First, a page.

With Snow Bunting being seen at Iona recently, I decided to try the Tsawwassen Ferry causeway where they can also seen. While there were no buntings around, there were several Black Oystercatcher present.
On closer examination I also noted some Black Turnstone.
Being awhile since photographing any I started with the turnstones.
Following them along the shoreline this bird did pause for a little preening,
… and a nice wing stretch when it resumed its way along the beach. Then some Black Oystercatcher further down the beach started flying in my direction.
I managed this flight shot of the last one in the group.
I continued with the oystercatchers briefly,
… finishing with this one with after it found a tasty morsel.
Then it was back to the Black Turnstone,
… finishing the afternoon with this one taking time out for a bath.
After dropping off family that were visiting for the long weekend at the ferry, I noticed there were several Loons along the causeway. Not having been there in a while, thought I would give them a try today. Of course there were none in sight when I started my walk.
There were, however, good numbers of Horned Grebe.
They were busy diving and catching small fish. While a little leery initially,
… they went about their activities not too far off from the shoreline. I was not the only one interested in the Grebes.
This Ring-billed Gull was adhering to the old adage, why catch your own when you can take someone else’s.
A couple of Bonapate’s Gulls hoping for the same did not fair as well. As I continued along the ferry causeway towards the terminal there were some Loons.
Unfortunately, despite the high tied they were not coming in that close this afternoon.
Of course there are always some of the regulars along the causeway to make up for this. Such as the Black Oystercatcher, of which there were about six around,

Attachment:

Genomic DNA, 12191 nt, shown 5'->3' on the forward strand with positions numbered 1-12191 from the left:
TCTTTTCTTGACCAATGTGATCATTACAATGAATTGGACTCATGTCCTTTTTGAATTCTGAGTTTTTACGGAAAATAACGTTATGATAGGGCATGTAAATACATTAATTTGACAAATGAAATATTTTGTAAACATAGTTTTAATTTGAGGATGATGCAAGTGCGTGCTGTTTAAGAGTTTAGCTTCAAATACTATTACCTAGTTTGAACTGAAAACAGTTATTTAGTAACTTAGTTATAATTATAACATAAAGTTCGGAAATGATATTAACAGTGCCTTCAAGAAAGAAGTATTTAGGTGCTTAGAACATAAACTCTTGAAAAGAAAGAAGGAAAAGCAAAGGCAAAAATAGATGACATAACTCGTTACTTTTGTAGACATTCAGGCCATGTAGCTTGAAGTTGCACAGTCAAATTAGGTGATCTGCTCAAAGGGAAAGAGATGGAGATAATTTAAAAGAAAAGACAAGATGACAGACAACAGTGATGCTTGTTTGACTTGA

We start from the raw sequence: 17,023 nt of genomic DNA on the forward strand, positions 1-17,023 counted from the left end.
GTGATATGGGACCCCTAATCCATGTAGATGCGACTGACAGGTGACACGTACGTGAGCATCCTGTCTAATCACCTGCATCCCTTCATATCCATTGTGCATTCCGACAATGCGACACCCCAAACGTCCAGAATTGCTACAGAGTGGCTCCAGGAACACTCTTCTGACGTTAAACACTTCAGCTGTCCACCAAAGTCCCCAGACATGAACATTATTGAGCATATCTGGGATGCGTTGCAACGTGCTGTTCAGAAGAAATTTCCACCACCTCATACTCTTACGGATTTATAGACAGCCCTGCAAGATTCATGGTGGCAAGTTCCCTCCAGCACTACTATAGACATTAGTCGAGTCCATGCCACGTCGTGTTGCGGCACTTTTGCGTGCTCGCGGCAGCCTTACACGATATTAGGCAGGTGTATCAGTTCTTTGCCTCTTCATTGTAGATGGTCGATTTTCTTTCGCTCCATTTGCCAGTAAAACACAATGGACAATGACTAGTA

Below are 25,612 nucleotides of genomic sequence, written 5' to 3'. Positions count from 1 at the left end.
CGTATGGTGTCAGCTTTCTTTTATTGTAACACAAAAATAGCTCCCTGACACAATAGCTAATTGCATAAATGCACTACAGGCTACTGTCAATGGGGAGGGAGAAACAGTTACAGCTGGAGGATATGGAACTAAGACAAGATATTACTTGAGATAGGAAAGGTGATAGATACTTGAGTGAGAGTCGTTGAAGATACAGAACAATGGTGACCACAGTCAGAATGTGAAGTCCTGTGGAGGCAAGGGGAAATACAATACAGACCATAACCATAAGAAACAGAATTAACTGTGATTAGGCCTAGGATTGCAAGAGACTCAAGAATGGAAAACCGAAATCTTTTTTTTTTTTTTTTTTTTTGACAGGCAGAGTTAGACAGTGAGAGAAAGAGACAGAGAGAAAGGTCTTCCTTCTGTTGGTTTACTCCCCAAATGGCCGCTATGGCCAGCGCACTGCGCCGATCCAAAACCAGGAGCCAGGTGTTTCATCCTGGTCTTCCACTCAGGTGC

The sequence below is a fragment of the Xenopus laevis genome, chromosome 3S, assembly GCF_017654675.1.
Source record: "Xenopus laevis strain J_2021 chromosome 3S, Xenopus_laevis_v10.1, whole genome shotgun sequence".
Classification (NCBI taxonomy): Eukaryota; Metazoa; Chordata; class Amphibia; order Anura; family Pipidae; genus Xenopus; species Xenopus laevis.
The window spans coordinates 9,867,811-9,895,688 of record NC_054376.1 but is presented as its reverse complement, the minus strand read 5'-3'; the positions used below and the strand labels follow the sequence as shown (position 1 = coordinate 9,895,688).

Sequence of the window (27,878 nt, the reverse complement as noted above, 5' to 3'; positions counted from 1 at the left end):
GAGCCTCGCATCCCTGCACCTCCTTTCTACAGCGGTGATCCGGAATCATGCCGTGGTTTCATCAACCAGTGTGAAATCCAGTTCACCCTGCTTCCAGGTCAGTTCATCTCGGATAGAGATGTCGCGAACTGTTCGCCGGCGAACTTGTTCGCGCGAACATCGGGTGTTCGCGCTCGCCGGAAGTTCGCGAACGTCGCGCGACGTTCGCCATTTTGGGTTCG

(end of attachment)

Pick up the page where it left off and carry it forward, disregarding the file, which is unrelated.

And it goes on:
… and a few Great Blue Heron. Then on my way back with the sun going down,
… one last chance for a Common Loon with this juvenile.
On seeing reports of Turnstones and Surfbirds at the Tsawwassen Ferry Causeway I decided to head down there this afternoon for the rising tide. While making my way out to the tip of the causeway some movement caught my eye.
A Whimbrel was wondering amongst the rocks close to the shoreline.
It was wary of my presence and not going to let me get close. While watching the Whimbrel I stumbled across a Black Oystercatcher family.
Black Ostercatcher nest in this area,
… and these are the two juveniles in this family group. I had noticed some Comorants earlier while making my way along the beach.
Remembering to check over my shoulder every once in a while I managed to get this flight shot of a Pelagic Comorant as it approached from behind me.
And then this distant photo of one with its catch.
Then one started hanging around a little closer in to shore.
At one point it got startled by something and scampered off across the water,
… landing a short distance away. Then while I was still sitting on the same rock,
… a Common Loon leisurely made its way toward,
… and then by me. Still not having moved,
… a Harbour Seal came by from the other direction. Turned out to be a good spot to stop and watch after not locating the Turnstones or Surfbirds. Carrying on my way back,
… I came across the Whibrel again. While tagging along with it,
… I came upon a small flock of Western Sandpipers resting,
… and moving along the shoreline.
They were not as shy as the Whimbrel,
… allowing me to get quite close.
This is a good thing given they are quite small.
It was a nice photo session with these peeps to finish the afternoon off.